Block-based programming languages like Scratch, Alice and Blockly are becoming increasingly common as introductory languages in programming education. There is substantial research showing that these visual programming environments are suitable for teaching programming concepts. But, what do people do when they use Scratch? In this paper we explore the characteristics of Scratch programs. To this end we have scraped the Scratch public repository and retrieved 250,000 projects. We present an analysis of these projects in three different dimensions. Initially, we look at the types of blocks used and the size of the projects. We then investigate complexity, used abstractions and programming concepts. Finally we detect code smells such as large scripts, dead code and duplicated code blocks. Our results show that 1) most Scratch programs are small, however Scratch programs consisting of over 100 sprites exist, 2) programming abstraction concepts like procedures are not commonly used and 3) Scratch programs do suffer from code smells including large scripts and unmatched broadcast signals.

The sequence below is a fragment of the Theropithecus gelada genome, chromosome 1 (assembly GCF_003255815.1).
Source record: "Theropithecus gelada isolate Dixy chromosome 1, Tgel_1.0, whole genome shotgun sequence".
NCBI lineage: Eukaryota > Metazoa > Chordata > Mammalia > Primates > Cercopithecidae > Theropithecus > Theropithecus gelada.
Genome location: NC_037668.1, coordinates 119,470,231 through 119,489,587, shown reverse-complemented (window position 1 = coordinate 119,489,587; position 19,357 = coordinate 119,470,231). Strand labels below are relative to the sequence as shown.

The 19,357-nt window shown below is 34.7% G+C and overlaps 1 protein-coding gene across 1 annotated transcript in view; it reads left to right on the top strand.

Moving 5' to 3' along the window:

Original languageEnglish
Title of host publicationICER'16 Proceedings of the 2016 ACM Conference on International Computing Education Research
EditorsJ. Sheard, J. Tenenberg, D. Chinn, B. Dorn
Place of PublicationNew York
PublisherAssociation for Computing Machinery (ACM)
Number of pages9
ISBN (Print)978-1-4503-4449-4
Publication statusPublished - Sep 2016
EventICER'16 The 2016 ACM Conference on International Computing Education Research - Melbourne, Australia
Duration: 8 Sep 201612 Sep 2016


ConferenceICER'16 The 2016 ACM Conference on International Computing Education Research

    Research areas

  • Scratch, block-based languages, programming practices, code smells, static analysis

ID: 14960638